|London, 20 Sep 2001.
For immediate release.
Predictably there is no mention of tackling the major cause of particulate emissions, namely the ageing fleet of diesel buses which are, incredibly, still exempt from emissions testing. The National Environment Technology Centre has shown that on average a diesel engined bus emits 128 times as much particulate pollution as a petrol engined car.
ABD Environment Spokesman, Bernard Abrams, commented:
"Modern cars are not the major source of pollution they are portayed to be, and many clean the air they drive through. If the government wants to cut the relatively small amount of pollution from private cars, they should take action to get our towns and cities moving again, by forcing councils to remove congestion causing measures and ensuring that adequate parking is provided.Abrams concludes:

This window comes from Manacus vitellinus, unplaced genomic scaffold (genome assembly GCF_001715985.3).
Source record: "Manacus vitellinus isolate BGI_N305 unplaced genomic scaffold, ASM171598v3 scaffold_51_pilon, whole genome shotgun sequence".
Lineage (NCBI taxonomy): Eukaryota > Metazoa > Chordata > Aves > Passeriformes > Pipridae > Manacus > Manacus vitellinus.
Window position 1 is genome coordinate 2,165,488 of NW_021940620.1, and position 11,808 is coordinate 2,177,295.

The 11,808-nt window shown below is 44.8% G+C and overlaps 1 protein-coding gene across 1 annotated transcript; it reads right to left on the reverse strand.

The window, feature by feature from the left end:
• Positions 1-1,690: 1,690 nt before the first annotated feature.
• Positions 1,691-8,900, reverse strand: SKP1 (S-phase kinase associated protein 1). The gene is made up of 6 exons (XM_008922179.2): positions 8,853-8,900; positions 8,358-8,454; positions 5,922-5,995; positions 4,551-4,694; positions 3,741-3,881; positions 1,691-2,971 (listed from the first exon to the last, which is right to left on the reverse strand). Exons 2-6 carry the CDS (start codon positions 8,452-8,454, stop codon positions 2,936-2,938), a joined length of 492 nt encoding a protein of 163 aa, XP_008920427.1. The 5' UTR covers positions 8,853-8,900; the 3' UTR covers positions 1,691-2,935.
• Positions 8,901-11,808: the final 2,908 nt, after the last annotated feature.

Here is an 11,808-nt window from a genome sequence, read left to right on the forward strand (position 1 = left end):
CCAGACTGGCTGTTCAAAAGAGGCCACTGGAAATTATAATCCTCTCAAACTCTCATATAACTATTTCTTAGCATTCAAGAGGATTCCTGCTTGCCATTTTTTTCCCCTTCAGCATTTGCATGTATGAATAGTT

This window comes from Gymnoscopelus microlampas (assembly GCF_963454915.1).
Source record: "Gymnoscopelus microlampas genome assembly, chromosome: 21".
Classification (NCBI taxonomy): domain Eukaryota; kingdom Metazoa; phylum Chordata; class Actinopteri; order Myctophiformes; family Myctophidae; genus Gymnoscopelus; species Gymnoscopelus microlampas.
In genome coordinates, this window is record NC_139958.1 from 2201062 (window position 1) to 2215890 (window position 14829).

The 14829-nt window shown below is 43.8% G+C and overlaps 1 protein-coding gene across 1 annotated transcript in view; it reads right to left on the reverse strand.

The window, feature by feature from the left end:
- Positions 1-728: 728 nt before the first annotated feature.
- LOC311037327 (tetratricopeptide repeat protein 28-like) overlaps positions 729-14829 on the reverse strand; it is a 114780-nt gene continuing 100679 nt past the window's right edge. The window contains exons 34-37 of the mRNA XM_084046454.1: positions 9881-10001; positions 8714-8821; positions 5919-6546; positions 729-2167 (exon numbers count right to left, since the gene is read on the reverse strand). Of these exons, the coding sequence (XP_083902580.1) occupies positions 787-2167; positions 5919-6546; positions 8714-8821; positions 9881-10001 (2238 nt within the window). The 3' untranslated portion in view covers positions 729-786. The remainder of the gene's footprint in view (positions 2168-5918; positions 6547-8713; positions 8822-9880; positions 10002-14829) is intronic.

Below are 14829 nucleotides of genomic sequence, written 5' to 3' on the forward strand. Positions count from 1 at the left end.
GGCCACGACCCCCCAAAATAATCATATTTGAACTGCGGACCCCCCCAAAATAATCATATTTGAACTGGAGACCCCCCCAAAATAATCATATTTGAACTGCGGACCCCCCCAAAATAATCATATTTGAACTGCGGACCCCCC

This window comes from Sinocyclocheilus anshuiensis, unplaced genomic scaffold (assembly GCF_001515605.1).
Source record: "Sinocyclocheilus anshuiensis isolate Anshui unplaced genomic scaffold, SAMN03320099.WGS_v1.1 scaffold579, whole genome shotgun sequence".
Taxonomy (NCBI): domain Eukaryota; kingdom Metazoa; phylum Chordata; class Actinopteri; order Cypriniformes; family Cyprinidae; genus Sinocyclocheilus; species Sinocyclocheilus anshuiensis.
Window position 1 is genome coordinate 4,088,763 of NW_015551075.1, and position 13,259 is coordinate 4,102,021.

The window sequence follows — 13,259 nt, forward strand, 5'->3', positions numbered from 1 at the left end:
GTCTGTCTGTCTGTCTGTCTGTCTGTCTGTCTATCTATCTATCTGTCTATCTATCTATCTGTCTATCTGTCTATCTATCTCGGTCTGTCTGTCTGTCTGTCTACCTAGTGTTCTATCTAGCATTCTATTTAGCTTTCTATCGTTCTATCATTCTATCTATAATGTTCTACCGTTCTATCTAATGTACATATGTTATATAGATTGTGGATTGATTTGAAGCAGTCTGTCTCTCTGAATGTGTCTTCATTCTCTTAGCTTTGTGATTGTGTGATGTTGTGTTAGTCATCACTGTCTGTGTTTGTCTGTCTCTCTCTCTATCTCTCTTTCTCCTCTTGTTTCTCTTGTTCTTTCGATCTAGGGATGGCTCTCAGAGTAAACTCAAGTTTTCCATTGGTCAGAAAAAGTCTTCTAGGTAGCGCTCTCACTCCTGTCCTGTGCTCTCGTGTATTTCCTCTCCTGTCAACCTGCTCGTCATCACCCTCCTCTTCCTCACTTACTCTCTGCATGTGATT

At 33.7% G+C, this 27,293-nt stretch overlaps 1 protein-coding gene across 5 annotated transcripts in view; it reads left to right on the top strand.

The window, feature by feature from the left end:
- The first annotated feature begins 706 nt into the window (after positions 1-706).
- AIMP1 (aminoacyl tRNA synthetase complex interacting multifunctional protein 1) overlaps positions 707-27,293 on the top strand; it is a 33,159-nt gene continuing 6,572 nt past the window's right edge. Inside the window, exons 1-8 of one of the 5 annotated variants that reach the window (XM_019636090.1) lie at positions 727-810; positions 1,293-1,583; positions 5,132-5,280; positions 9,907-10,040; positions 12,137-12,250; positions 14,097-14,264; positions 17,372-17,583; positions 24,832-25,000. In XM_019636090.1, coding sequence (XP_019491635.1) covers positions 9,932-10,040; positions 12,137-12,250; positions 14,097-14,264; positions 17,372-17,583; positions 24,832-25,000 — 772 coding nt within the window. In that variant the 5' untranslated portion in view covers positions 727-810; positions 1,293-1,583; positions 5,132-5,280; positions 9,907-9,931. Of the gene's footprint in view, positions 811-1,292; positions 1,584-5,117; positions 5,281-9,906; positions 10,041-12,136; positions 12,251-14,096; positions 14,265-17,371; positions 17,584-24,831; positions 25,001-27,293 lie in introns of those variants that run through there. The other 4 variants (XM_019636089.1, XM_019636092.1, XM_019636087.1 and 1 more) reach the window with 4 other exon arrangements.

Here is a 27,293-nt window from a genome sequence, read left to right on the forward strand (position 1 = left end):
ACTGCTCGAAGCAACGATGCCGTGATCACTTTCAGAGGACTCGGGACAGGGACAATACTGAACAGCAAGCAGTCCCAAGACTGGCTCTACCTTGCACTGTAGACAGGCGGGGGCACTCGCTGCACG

They might also like to take a leaf out of the Delhi book on tackling outdoor pollution - diesel engined public transport vehicles have been banned from the Indian city.
Equally predictably the alarmingly high levels of indoor pollution have been ignored once more, presumably as there is no social control or tax-take available. Dr Jeff Llewellyn of the Government Buildings Research Establishment laboratories has found that the air in the average UK home is 10 times more polluted than city smog, but there is neither rhetoric nor remedy from Meacher."
"We would like to see the Government getting its priorities right: indoor air quality is a far more pressing issue, and bus pollution controls are the sensible way to make substantial improvements on particulate pollution levels outdoors. As the Transport Research Laboratory has stated clearly (1), restrictions on cars on air quality grounds are not warranted."
(1) Conclusion in Report TRL 431